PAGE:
Thursday, October 25, 2012

Message formats: death of XML?

SOAP web services are becoming old-fashioned.  The REST approach is really taking off.  A lot of things are moving in the world of protocols and data serialization:

And a long list of other message formats. This evolution brings a "have seen, done that" feeling.  I remember very well the CORBA and (D)COM wars, with the respective binary protocols. And the use of IDL (Interface Description Language) to describe message formats/structures.

XML has its strengths (Internationalization, human readable, schema language) and its weaknesses (verbose, complex, XML namespaces). But XML is - eh was - a well accepted message format, supported by all sorts of tools, in particular ESB's.

In the REST vs. SOAP debate, I often get the argument that SOAP is complex.  When sticking to the basics, SOAP is a very basic envelope around an XML data structure. 
Yes, it is document/literal wrapped style, but complex?

Had Javascript (soap.js?) been there from the start to ease the live of Web developers, things might have looked differently.  The use of the (ugly) DOM model to represent and manipulate HTML page structures is accepted.  But the use of XML for message payloads is not acceptable.  With JSON being the big winner.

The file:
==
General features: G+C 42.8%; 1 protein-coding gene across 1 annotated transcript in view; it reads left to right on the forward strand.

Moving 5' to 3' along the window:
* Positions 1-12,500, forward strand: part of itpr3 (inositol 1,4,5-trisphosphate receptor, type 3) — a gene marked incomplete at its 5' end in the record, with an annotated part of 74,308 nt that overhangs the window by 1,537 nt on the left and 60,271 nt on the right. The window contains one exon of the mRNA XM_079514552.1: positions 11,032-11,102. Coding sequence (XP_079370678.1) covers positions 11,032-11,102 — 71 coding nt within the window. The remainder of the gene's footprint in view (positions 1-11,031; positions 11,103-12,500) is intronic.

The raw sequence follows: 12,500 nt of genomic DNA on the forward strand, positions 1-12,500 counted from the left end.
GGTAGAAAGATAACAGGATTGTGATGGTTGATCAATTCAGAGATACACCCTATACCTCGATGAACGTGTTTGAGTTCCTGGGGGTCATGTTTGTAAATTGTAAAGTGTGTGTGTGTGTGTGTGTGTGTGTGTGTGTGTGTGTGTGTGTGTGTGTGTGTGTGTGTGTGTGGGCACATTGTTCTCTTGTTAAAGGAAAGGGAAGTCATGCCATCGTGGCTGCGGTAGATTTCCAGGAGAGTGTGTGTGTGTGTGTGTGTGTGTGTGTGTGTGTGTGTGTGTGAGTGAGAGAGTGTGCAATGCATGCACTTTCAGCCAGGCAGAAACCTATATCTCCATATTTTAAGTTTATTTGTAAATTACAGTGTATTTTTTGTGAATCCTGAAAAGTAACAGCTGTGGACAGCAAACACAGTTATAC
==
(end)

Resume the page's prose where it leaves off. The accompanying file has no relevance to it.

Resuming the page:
OK, XML may be getting outdated.  But please, let's come up with a widely accepted, well standardized alternative.  And let's stick to the human readable alternatives, life of all the IT support people is already challenging enough.  And let's make the security guys happy - and ourselves - with well defined schema language(s) !  Maybe Schematron?

Note: Remember well how my colleague Luc Gevaert came up with a human readable, compact message format for service oriented solutions.  We implemented the "Generieke Middleware Laag" at Interpolis in 1998/1999 and the "Generieke Service Laag" at Rabobank in 2000/2001.

Note: A related topic on my to-do list is translation between JSON and XML, not a trivial subject.

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